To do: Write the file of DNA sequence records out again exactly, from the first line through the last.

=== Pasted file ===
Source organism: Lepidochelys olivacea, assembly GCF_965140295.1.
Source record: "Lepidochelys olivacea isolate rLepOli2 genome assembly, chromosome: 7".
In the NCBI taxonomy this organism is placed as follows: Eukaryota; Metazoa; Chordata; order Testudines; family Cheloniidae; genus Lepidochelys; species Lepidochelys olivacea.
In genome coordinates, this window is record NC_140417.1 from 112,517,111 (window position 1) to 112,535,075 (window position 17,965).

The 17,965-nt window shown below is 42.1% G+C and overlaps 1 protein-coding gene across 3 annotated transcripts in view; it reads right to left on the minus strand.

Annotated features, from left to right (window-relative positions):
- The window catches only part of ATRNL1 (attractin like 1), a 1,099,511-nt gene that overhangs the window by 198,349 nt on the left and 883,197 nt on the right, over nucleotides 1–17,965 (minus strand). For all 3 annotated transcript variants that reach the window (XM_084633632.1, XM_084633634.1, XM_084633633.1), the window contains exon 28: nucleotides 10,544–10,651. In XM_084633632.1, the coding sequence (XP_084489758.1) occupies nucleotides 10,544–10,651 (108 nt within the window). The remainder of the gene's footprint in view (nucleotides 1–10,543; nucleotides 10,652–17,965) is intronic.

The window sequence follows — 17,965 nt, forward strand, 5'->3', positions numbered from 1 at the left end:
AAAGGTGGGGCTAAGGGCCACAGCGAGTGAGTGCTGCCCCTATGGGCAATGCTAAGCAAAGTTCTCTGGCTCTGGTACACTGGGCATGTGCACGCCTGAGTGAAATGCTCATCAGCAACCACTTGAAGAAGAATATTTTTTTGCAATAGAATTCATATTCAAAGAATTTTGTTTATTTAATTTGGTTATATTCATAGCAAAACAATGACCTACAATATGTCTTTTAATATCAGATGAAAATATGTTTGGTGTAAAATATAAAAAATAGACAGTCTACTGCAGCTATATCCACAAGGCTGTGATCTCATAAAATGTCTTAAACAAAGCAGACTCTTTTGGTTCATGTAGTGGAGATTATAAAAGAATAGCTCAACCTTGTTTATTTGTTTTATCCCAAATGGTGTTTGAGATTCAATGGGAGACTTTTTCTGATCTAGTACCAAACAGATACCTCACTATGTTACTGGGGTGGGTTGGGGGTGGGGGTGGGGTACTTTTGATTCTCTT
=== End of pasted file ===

Source organism: Lepidochelys olivacea, assembly GCF_965140295.1.
Source record: "Lepidochelys olivacea isolate rLepOli2 genome assembly, chromosome: 7".
In the NCBI taxonomy this organism is placed as follows: Eukaryota; Metazoa; Chordata; order Testudines; family Cheloniidae; genus Lepidochelys; species Lepidochelys olivacea.
In genome coordinates, this window is record NC_140417.1 from 112,517,111 (window position 1) to 112,535,075 (window position 17,965).

The 17,965-nt window shown below is 42.1% G+C and overlaps 1 protein-coding gene across 3 annotated transcripts in view; it reads right to left on the minus strand.

Annotated features, from left to right (window-relative positions):
- The window catches only part of ATRNL1 (attractin like 1), a 1,099,511-nt gene that overhangs the window by 198,349 nt on the left and 883,197 nt on the right, over nucleotides 1–17,965 (minus strand). For all 3 annotated transcript variants that reach the window (XM_084633632.1, XM_084633634.1, XM_084633633.1), the window contains exon 28: nucleotides 10,544–10,651. In XM_084633632.1, the coding sequence (XP_084489758.1) occupies nucleotides 10,544–10,651 (108 nt within the window). The remainder of the gene's footprint in view (nucleotides 1–10,543; nucleotides 10,652–17,965) is intronic.

The window sequence follows — 17,965 nt, forward strand, 5'->3', positions numbered from 1 at the left end:
AAAGGTGGGGCTAAGGGCCACAGCGAGTGAGTGCTGCCCCTATGGGCAATGCTAAGCAAAGTTCTCTGGCTCTGGTACACTGGGCATGTGCACGCCTGAGTGAAATGCTCATCAGCAACCACTTGAAGAAGAATATTTTTTTGCAATAGAATTCATATTCAAAGAATTTTGTTTATTTAATTTGGTTATATTCATAGCAAAACAATGACCTACAATATGTCTTTTAATATCAGATGAAAATATGTTTGGTGTAAAATATAAAAAATAGACAGTCTACTGCAGCTATATCCACAAGGCTGTGATCTCATAAAATGTCTTAAACAAAGCAGACTCTTTTGGTTCATGTAGTGGAGATTATAAAAGAATAGCTCAACCTTGTTTATTTGTTTTATCCCAAATGGTGTTTGAGATTCAATGGGAGACTTTTTCTGATCTAGTACCAAACAGATACCTCACTATGTTACTGGGGTGGGTTGGGGGTGGGGGTGGGGTACTTTTGATTCTCTT